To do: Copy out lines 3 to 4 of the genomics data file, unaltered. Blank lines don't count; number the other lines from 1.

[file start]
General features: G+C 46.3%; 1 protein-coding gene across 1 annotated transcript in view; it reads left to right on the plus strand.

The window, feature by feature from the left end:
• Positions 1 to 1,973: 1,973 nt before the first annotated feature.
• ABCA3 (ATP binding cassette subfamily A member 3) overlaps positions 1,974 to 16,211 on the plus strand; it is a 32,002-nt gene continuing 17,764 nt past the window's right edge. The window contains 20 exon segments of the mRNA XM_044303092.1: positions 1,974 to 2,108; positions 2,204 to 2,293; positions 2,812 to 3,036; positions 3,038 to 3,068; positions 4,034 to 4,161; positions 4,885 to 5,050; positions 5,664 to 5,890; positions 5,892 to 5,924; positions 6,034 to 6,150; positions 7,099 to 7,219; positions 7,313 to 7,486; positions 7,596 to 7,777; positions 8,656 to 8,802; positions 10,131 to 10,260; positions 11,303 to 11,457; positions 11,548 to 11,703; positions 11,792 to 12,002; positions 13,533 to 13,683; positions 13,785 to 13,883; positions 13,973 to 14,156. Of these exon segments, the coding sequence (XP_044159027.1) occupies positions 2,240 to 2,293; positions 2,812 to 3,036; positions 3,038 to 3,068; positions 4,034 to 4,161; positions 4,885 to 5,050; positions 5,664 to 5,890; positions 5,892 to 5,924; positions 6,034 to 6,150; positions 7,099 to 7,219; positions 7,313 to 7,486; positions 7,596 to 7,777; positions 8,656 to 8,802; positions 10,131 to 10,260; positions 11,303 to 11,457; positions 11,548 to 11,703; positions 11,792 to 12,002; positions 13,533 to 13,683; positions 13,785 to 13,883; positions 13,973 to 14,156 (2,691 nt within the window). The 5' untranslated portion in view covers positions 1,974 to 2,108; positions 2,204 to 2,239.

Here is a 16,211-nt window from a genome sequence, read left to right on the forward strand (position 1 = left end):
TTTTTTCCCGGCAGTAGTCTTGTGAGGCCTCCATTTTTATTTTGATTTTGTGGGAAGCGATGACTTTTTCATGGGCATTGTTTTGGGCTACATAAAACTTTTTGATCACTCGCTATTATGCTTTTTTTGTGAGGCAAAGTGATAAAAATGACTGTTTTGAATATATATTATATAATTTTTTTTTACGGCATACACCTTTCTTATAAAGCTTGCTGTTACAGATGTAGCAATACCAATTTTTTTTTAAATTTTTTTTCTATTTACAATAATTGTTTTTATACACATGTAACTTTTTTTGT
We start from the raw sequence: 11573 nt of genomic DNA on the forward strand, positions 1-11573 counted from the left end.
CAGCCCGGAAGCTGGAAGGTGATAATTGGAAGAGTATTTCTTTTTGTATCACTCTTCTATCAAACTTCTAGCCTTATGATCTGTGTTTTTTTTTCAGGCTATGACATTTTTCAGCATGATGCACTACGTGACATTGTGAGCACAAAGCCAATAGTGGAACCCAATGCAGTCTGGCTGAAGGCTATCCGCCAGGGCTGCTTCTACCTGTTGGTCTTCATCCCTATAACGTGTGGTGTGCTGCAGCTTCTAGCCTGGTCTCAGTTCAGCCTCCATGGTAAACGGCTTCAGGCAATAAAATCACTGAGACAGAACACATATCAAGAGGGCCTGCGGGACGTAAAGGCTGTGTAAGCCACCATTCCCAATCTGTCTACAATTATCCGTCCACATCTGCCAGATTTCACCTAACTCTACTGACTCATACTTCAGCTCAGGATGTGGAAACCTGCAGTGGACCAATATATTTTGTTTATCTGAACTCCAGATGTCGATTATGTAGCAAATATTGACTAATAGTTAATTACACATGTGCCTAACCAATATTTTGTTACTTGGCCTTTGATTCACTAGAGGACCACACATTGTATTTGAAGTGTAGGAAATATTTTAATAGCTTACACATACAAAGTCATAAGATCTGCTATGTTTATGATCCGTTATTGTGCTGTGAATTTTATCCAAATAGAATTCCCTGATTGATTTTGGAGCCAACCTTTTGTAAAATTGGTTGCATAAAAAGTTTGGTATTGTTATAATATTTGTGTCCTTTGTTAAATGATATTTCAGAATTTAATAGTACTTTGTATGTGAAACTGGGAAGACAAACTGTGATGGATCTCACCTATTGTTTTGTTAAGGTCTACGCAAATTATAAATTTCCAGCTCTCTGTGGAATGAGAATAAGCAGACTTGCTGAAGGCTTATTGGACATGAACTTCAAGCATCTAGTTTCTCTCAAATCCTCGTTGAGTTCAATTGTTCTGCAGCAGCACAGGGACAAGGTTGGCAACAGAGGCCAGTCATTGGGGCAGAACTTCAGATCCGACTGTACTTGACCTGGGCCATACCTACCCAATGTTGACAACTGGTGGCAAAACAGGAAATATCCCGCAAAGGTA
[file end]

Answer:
• Positions 1 to 1,973: 1,973 nt before the first annotated feature.
• ABCA3 (ATP binding cassette subfamily A member 3) overlaps positions 1,974 to 16,211 on the plus strand; it is a 32,002-nt gene continuing 17,764 nt past the window's right edge. The window contains 20 exon segments of the mRNA XM_044303092.1: positions 1,974 to 2,108; positions 2,204 to 2,293; positions 2,812 to 3,036; positions 3,038 to 3,068; positions 4,034 to 4,161; positions 4,885 to 5,050; positions 5,664 to 5,890; positions 5,892 to 5,924; positions 6,034 to 6,150; positions 7,099 to 7,219; positions 7,313 to 7,486; positions 7,596 to 7,777; positions 8,656 to 8,802; positions 10,131 to 10,260; positions 11,303 to 11,457; positions 11,548 to 11,703; positions 11,792 to 12,002; positions 13,533 to 13,683; positions 13,785 to 13,883; positions 13,973 to 14,156. Of these exon segments, the coding sequence (XP_044159027.1) occupies positions 2,240 to 2,293; positions 2,812 to 3,036; positions 3,038 to 3,068; positions 4,034 to 4,161; positions 4,885 to 5,050; positions 5,664 to 5,890; positions 5,892 to 5,924; positions 6,034 to 6,150; positions 7,099 to 7,219; positions 7,313 to 7,486; positions 7,596 to 7,777; positions 8,656 to 8,802; positions 10,131 to 10,260; positions 11,303 to 11,457; positions 11,548 to 11,703; positions 11,792 to 12,002; positions 13,533 to 13,683; positions 13,785 to 13,883; positions 13,973 to 14,156 (2,691 nt within the window). The 5' untranslated portion in view covers positions 1,974 to 2,108; positions 2,204 to 2,239.